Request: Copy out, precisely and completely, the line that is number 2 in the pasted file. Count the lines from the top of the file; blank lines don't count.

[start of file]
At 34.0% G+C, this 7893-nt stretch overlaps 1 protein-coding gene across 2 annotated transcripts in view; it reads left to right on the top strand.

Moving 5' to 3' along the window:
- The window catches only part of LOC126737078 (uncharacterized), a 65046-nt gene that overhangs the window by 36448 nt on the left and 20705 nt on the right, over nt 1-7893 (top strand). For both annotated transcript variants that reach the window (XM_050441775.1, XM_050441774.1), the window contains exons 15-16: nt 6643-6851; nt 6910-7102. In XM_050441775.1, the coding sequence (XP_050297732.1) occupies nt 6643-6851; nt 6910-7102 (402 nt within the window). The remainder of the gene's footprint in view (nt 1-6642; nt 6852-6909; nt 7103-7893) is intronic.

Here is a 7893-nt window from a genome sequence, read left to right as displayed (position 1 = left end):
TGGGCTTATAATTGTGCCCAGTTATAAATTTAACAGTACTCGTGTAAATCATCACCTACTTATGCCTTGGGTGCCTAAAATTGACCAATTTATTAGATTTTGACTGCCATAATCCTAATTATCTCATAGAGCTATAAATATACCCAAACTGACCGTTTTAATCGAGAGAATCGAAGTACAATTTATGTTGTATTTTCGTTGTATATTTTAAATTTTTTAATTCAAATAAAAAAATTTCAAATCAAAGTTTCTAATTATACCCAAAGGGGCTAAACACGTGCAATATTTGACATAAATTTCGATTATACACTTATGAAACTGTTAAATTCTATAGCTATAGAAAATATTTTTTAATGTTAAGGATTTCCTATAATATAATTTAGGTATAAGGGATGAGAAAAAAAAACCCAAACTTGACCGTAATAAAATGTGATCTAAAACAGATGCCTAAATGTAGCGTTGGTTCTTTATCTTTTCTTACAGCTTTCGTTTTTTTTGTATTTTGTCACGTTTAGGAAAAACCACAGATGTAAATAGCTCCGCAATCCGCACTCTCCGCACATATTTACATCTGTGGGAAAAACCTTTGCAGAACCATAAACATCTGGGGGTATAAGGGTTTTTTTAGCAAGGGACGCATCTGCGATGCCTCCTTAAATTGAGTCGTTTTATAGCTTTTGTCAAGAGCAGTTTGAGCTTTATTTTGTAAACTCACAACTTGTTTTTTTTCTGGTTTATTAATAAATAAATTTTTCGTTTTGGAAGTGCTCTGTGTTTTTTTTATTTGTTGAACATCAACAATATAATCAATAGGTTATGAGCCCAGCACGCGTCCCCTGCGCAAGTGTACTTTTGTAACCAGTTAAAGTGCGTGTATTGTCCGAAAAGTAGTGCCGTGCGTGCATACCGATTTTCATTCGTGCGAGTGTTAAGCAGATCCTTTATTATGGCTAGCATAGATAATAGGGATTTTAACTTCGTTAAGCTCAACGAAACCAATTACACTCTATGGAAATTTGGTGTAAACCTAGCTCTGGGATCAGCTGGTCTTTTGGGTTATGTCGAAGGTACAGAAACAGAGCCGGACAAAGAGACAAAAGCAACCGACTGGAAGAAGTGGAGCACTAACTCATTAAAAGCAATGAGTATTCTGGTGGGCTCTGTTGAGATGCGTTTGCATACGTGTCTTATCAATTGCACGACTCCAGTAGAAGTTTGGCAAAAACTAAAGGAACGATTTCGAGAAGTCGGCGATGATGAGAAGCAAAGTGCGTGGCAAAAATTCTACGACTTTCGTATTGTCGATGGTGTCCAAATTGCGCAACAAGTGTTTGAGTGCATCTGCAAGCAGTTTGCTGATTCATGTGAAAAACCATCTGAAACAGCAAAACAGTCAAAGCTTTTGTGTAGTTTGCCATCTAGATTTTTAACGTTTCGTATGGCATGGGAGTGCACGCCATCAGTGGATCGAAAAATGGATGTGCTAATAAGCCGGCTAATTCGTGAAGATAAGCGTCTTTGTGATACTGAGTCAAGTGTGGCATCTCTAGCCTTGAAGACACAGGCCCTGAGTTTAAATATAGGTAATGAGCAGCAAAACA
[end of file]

Moving 5' to 3' along the window: